The CARES Act signed into law on March 27 in response to the economic fallout from our nation's efforts to curb the spread of COVID-19 has several provisions to help consumers suffering financial strain. Consumer relief measures include the ability to request mortgage payment forbearance and temporary freezes for student loan payments, certain evictions and foreclosures. Consumers can begin the assistance process by contacting their loan servicers and landlords.
Mortgage interest rates trended downward for the first time in three weeks according to Freddie Mac's Primary Mortgage Market Survey (PMMS) for the week ending March 26. The PMMS attributed the drop to "the Federal Reserve's swift and significant efforts to stabilize the market." Freddie's analysts noted, "the combination of the Fed's actions and pending economic stimulus will provide substantial support to the mortgage markets."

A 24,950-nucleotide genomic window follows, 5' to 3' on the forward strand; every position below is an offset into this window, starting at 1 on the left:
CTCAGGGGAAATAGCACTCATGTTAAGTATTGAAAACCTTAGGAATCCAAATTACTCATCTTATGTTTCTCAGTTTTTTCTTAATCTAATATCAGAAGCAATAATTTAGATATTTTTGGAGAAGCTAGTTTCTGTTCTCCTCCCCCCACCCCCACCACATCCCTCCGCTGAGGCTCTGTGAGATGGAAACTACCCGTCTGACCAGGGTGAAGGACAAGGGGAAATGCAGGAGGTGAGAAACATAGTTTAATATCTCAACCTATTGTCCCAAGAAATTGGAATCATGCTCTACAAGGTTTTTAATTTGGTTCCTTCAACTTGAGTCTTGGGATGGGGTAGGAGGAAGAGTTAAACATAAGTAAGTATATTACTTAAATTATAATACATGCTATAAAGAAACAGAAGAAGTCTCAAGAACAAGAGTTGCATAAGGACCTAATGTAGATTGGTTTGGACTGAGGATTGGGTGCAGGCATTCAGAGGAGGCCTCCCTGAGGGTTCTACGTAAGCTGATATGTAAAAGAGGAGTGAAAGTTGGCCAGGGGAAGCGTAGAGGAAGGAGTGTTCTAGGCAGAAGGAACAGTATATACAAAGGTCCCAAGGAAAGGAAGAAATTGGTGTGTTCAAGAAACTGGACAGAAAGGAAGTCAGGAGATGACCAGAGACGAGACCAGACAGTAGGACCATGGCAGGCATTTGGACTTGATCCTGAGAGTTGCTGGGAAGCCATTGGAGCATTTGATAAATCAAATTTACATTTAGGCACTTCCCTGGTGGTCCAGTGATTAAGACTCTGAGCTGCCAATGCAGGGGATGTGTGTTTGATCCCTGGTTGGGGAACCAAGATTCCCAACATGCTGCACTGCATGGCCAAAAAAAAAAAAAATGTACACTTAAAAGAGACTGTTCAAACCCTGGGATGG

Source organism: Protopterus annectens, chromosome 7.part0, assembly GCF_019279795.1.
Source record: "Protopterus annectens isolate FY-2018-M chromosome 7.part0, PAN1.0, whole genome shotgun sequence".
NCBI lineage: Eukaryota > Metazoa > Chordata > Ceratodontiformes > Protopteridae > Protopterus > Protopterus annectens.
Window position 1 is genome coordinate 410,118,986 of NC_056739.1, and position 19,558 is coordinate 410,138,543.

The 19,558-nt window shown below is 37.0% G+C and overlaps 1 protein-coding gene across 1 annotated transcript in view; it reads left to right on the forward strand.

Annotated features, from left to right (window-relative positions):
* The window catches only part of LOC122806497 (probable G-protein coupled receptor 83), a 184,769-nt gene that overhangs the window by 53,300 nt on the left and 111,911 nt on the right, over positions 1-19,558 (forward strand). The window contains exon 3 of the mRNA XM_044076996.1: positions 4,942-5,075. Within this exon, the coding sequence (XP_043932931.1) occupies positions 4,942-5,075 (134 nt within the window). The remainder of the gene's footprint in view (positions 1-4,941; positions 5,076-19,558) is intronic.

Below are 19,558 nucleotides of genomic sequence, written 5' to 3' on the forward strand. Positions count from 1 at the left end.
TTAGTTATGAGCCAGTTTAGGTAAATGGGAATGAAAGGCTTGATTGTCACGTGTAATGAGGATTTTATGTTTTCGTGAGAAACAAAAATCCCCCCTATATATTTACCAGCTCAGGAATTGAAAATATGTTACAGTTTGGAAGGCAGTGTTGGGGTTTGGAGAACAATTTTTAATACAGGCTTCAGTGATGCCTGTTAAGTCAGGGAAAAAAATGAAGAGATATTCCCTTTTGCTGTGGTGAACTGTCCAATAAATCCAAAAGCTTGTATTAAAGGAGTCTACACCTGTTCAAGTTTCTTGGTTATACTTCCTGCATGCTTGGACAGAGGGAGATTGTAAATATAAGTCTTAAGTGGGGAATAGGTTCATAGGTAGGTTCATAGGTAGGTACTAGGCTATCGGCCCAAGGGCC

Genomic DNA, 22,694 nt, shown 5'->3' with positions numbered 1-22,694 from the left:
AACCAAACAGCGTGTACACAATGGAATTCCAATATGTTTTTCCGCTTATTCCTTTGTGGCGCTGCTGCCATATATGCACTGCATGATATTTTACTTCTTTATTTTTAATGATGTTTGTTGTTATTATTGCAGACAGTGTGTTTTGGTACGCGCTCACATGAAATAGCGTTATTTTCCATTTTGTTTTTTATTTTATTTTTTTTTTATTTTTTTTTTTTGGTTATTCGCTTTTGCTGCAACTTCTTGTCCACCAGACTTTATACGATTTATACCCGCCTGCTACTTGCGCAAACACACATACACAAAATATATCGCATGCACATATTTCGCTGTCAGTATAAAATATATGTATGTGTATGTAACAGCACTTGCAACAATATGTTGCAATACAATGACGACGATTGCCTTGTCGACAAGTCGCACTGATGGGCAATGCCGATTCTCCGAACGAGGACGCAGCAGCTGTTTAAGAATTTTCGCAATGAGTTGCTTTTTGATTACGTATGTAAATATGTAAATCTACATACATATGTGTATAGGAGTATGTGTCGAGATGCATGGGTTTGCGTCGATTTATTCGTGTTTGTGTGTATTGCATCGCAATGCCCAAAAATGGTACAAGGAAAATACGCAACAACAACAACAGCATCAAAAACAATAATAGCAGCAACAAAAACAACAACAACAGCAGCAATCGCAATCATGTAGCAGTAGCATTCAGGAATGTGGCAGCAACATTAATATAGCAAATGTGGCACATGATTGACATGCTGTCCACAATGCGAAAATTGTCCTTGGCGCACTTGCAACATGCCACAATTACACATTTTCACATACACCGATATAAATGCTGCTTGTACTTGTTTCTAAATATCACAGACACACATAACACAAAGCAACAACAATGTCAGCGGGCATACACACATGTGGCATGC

Pending home sales were up 2.4% from January to February, and 9.4% year-over-year according to the National Association of Realtors® (NAR). As for what's next, NAR Chief Economist Lawrence Yun said, "Numbers in the coming weeks will show just how hard the housing market was hit, but I am optimistic that the upcoming stimulus package will lessen the economic damage and we may get a V-shaped robust recovery later in the year."
Economist Elliot Eisenberg, PhD spotted a spike in homeowners seeking cash amid economic uncertainty. Eisenberg says that outstanding home equity loans rose $2.3 billion to $317.2 billion for the week ending 3/18/20. Outside of an increase during the last government closure, this was the first increase in home equity loans since the week ending 2/1/12, when they rose $4.7 billion to $553 billion.
Sources: Coronavirus Aid, Relief and Economic Security Act, Freddie Mac, National Association of Realtors®, Elliot Eisenberg, PhDShare:
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